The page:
Roman Polanski: French court docket acquits director in libel trial

A Paris court on Tuesday acquitted filmmaker Roman Polanski in a defamation case brought by British actress Charlotte Lewis.

Lewis had claimed that Polanski raped her in the 1980s, when she was a teen. Polanski refuted the accusation in a 2019 interview, telling the French magazine Paris Match, “The basic quality of a good liar is an excellent memory.” 

The court said that it was not ruling on the veracity of Lewis’s claims but whether Polanski had exceeded the limits of his right to free speech.

Polanski, who lives in Switzerland, did not attend the trial.

What Charlotte Lewis said about the Polanski verdict

Lewis had a minor role in the Oscar-winning director’s 1986 release “Pirates,” In 2010, she said Polanski had raped her in his apartment in 1983 when she was 16. She did not report the alleged crime at the time it occurred.

She did so, however, after Polanski called the accusations a “heinous lie.” Polanski also quoted a statement attributed to Lewis in which she told a tabloid newspaper that she had “wanted to be his mistress.”

Lewis disputed the accuracy of the quote. 

Speaking outside the courtroom, the actress said: “I feel sad and let down. It’s a sad day for women and men. But it’s not over. We are going to appeal.”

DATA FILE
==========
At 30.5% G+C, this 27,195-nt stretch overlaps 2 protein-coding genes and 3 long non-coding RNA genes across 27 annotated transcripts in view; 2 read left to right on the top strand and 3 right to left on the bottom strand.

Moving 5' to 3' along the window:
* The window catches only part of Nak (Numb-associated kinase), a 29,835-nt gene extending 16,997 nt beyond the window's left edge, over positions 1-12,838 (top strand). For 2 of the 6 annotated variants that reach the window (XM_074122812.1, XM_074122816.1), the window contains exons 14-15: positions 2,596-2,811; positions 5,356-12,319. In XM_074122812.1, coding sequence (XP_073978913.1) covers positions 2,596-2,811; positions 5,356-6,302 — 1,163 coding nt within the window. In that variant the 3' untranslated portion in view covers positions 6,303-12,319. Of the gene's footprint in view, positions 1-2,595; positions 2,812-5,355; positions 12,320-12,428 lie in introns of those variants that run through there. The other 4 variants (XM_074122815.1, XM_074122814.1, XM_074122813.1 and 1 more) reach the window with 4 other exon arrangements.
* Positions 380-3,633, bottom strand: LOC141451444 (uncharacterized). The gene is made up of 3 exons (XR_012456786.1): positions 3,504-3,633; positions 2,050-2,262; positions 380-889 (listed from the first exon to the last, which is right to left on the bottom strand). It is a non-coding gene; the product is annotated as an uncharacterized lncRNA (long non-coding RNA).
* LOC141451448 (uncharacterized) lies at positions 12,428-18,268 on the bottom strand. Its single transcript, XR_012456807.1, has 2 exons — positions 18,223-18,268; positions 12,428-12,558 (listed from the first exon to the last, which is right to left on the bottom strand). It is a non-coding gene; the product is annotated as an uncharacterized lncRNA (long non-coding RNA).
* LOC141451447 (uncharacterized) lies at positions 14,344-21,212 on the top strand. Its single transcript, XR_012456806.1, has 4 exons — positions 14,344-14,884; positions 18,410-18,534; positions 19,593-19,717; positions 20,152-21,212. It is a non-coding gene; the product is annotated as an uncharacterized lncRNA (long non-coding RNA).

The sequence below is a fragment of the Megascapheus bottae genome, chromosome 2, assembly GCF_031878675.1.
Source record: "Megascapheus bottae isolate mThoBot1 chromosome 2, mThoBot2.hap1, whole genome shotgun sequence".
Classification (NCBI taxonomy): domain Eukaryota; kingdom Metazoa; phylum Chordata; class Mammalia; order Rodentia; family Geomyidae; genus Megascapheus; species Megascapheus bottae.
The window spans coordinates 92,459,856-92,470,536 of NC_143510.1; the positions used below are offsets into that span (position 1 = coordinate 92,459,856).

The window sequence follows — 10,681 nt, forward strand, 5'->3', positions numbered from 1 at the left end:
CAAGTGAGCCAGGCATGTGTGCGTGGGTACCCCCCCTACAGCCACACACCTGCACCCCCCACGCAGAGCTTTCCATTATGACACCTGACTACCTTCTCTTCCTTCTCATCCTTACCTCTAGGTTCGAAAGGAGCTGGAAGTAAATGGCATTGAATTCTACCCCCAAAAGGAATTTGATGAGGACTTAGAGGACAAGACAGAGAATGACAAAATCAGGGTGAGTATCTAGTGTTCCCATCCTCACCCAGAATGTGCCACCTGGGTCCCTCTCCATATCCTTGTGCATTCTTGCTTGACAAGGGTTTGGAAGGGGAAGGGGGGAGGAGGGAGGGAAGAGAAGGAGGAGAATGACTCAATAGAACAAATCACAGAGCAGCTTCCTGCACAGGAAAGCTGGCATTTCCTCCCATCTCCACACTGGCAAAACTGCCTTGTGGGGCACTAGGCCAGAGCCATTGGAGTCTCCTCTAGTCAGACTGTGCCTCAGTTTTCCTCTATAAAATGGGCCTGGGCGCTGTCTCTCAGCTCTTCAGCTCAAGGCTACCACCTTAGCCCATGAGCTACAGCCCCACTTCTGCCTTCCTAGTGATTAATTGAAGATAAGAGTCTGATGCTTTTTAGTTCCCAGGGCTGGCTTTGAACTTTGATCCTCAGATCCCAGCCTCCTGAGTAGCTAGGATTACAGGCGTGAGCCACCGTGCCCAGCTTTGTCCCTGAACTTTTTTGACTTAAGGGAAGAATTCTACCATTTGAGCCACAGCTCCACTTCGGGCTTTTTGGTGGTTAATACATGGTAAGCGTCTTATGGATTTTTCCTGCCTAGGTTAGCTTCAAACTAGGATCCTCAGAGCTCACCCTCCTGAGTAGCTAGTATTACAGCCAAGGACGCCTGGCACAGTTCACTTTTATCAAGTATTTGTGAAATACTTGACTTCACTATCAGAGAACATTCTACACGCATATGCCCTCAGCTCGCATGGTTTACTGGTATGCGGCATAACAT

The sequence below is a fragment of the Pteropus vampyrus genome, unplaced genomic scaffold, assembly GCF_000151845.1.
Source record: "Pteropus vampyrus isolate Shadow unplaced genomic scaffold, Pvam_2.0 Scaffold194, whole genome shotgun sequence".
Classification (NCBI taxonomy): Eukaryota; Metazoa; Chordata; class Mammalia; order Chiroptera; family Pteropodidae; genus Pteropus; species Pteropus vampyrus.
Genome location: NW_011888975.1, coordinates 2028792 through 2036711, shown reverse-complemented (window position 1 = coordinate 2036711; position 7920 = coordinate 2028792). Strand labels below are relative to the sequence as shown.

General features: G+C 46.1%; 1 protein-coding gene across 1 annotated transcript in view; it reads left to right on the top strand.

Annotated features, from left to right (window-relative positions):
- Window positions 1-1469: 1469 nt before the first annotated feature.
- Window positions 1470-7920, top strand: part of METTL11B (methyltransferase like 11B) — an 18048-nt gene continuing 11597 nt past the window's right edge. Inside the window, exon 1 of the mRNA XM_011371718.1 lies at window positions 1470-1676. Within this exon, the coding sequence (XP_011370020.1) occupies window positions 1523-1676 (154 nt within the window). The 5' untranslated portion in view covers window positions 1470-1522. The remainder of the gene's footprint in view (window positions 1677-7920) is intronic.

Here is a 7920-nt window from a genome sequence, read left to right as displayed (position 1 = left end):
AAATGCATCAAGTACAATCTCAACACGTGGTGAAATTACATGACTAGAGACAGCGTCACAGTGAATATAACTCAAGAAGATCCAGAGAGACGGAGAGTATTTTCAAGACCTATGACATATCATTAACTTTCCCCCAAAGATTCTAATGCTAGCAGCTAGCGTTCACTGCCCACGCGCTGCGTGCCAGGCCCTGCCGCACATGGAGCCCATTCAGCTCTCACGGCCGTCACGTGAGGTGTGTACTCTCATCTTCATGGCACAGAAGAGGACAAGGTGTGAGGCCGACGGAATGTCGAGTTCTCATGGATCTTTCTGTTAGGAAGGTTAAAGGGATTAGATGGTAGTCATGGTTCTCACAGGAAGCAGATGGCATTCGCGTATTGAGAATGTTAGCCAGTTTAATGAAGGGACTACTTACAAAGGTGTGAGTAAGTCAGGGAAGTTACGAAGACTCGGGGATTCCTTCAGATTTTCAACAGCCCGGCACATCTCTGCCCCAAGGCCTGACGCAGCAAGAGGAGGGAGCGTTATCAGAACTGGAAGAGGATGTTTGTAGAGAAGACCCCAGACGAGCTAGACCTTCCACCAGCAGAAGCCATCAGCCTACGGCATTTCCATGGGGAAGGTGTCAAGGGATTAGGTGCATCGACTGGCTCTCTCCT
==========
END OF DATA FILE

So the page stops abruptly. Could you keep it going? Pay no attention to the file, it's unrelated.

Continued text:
Polanski: No convictions but decades of sexual abuse allegations

The now 90-year-old Polanski, famed for films like “Chinatown,” “Rosemary’s Baby” and “The Pianist,” fled Hollywood in 1978 after pleading guilty to having had unlawful sex with a 13-year-old. He was never formally sentenced.

In 2005, the US issued an international arrest warrant for Polanski, who was detained twice — once in Switzerland and once in his native Poland. Neither country, however, assented to US calls for his extradition.  

Polanski has faced similar accusations of sexual abuse from a number of women in the wake of the #MeToo movement. None of these have gone to trial and Polanski has vehemently denied the accusations.

Nevertheless, despite his acknowledged mastery as a filmmaker and long lines of actors wanting to work with him, Polanski has had difficulty securing global distribution deals.

Tuesday’s court decision comes as France’s famous Cannes Film Festival is about to kick off. Set to honor women in film, there has been much speculation about the planned publication of an “explosive” list of 10 leading film industry men accused of being #MeToo abusers. 

js/rt (dpa, Reuters)